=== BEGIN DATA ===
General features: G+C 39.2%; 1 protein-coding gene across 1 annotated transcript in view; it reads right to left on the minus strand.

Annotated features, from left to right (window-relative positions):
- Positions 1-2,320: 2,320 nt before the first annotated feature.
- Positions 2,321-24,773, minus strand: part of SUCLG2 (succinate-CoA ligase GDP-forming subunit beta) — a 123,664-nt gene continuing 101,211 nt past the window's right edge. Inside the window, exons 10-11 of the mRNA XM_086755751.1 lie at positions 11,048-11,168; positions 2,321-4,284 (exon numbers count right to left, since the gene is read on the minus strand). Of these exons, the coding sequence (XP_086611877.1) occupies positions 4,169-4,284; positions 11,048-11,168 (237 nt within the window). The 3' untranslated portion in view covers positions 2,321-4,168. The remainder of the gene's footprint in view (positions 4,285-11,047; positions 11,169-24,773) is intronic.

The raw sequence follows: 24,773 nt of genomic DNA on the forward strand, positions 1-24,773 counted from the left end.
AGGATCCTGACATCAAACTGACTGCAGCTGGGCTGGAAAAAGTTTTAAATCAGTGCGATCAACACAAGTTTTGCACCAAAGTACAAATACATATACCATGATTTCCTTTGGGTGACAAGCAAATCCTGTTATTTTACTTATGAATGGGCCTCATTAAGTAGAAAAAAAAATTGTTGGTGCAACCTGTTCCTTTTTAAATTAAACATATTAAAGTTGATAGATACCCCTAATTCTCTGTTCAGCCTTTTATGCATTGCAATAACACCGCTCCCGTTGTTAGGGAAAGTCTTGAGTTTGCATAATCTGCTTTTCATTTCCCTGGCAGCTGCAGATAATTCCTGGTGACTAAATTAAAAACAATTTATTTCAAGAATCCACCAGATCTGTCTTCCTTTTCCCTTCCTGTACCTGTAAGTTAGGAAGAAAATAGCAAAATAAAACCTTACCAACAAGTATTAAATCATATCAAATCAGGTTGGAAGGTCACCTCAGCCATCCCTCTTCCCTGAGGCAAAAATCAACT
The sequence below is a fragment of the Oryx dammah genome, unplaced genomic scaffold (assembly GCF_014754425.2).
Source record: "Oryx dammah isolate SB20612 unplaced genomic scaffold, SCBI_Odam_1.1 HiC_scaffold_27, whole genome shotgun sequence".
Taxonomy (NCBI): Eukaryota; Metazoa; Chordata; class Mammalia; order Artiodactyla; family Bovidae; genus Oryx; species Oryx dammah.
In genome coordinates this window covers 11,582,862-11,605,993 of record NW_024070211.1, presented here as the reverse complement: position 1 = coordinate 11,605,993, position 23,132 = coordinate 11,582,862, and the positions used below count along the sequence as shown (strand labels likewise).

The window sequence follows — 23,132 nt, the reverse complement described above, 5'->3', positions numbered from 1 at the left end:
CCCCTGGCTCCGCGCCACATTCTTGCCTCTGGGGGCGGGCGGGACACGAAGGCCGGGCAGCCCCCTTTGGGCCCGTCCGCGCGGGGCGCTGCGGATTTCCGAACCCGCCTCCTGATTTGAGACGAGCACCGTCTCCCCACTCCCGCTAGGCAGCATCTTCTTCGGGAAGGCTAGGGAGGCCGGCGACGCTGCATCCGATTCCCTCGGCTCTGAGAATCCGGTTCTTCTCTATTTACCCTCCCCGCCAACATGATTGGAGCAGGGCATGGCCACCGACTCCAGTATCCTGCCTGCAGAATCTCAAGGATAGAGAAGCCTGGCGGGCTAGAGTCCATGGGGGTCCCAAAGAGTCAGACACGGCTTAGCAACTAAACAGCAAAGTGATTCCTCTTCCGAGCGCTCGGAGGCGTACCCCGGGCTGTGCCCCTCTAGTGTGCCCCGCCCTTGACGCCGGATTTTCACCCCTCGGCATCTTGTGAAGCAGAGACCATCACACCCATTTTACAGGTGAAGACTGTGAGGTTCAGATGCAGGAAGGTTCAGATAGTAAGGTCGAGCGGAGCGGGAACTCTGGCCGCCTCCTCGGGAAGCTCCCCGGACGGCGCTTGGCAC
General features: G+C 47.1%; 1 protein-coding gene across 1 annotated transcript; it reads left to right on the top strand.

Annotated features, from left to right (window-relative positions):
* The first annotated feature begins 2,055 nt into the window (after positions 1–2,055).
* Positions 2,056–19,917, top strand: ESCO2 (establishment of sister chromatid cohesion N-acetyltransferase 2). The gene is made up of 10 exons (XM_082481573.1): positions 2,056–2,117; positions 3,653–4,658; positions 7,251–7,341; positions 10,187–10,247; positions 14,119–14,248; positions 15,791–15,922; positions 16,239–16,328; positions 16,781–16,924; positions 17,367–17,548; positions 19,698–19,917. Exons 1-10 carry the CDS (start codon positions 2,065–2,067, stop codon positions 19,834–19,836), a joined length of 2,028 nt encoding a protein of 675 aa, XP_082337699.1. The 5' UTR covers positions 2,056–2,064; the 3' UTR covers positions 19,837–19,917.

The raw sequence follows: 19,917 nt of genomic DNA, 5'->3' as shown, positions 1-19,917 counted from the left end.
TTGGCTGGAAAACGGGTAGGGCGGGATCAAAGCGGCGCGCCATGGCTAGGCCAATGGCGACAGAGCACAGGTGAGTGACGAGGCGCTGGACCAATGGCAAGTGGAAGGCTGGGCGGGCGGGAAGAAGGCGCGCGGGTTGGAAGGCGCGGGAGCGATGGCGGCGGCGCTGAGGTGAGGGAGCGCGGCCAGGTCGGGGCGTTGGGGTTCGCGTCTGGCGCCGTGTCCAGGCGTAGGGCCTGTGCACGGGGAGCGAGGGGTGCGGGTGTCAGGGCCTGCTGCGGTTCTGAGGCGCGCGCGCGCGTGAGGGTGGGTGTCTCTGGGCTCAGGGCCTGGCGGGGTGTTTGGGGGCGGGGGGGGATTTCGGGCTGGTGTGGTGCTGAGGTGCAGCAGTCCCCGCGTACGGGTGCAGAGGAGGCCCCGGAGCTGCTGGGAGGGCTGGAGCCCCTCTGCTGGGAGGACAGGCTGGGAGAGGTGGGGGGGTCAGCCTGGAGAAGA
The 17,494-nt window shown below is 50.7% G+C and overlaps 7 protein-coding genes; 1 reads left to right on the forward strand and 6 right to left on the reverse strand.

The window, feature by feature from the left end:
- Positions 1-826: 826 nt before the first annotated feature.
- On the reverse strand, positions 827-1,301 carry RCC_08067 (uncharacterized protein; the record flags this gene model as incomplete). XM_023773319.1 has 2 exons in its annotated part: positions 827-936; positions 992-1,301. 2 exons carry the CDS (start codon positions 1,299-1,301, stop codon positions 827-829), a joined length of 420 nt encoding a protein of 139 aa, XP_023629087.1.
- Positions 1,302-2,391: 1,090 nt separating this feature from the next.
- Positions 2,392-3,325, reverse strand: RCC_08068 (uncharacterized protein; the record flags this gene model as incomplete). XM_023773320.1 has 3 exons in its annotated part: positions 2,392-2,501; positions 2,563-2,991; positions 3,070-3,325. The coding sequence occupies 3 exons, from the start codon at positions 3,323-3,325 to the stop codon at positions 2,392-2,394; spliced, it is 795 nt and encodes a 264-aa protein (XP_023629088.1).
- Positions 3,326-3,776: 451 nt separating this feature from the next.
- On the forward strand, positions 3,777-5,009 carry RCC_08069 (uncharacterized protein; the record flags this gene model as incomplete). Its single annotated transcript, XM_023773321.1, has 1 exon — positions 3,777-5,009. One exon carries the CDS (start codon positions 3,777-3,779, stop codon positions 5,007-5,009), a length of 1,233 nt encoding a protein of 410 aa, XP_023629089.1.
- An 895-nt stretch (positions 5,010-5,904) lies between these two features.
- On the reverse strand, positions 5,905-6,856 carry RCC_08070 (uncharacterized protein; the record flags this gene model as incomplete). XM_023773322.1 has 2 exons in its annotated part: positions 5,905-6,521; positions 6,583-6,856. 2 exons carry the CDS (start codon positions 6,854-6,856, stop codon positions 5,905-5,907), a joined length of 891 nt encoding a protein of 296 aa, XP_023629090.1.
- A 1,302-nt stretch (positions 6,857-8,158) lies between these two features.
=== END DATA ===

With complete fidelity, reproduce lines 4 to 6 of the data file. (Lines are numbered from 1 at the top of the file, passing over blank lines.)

- Positions 2,321-24,773, minus strand: part of SUCLG2 (succinate-CoA ligase GDP-forming subunit beta) — a 123,664-nt gene continuing 101,211 nt past the window's right edge. Inside the window, exons 10-11 of the mRNA XM_086755751.1 lie at positions 11,048-11,168; positions 2,321-4,284 (exon numbers count right to left, since the gene is read on the minus strand). Of these exons, the coding sequence (XP_086611877.1) occupies positions 4,169-4,284; positions 11,048-11,168 (237 nt within the window). The 3' untranslated portion in view covers positions 2,321-4,168. The remainder of the gene's footprint in view (positions 4,285-11,047; positions 11,169-24,773) is intronic.

The raw sequence follows: 24,773 nt of genomic DNA on the forward strand, positions 1-24,773 counted from the left end.
AGGATCCTGACATCAAACTGACTGCAGCTGGGCTGGAAAAAGTTTTAAATCAGTGCGATCAACACAAGTTTTGCACCAAAGTACAAATACATATACCATGATTTCCTTTGGGTGACAAGCAAATCCTGTTATTTTACTTATGAATGGGCCTCATTAAGTAGAAAAAAAAATTGTTGGTGCAACCTGTTCCTTTTTAAATTAAACATATTAAAGTTGATAGATACCCCTAATTCTCTGTTCAGCCTTTTATGCATTGCAATAACACCGCTCCCGTTGTTAGGGAAAGTCTTGAGTTTGCATAATCTGCTTTTCATTTCCCTGGCAGCTGCAGATAATTCCTGGTGACTAAATTAAAAACAATTTATTTCAAGAATCCACCAGATCTGTCTTCCTTTTCCCTTCCTGTACCTGTAAGTTAGGAAGAAAATAGCAAAATAAAACCTTACCAACAAGTATTAAATCATATCAAATCAGGTTGGAAGGTCACCTCAGCCATCCCTCTTCCCTGAGGCAAAAATCAACT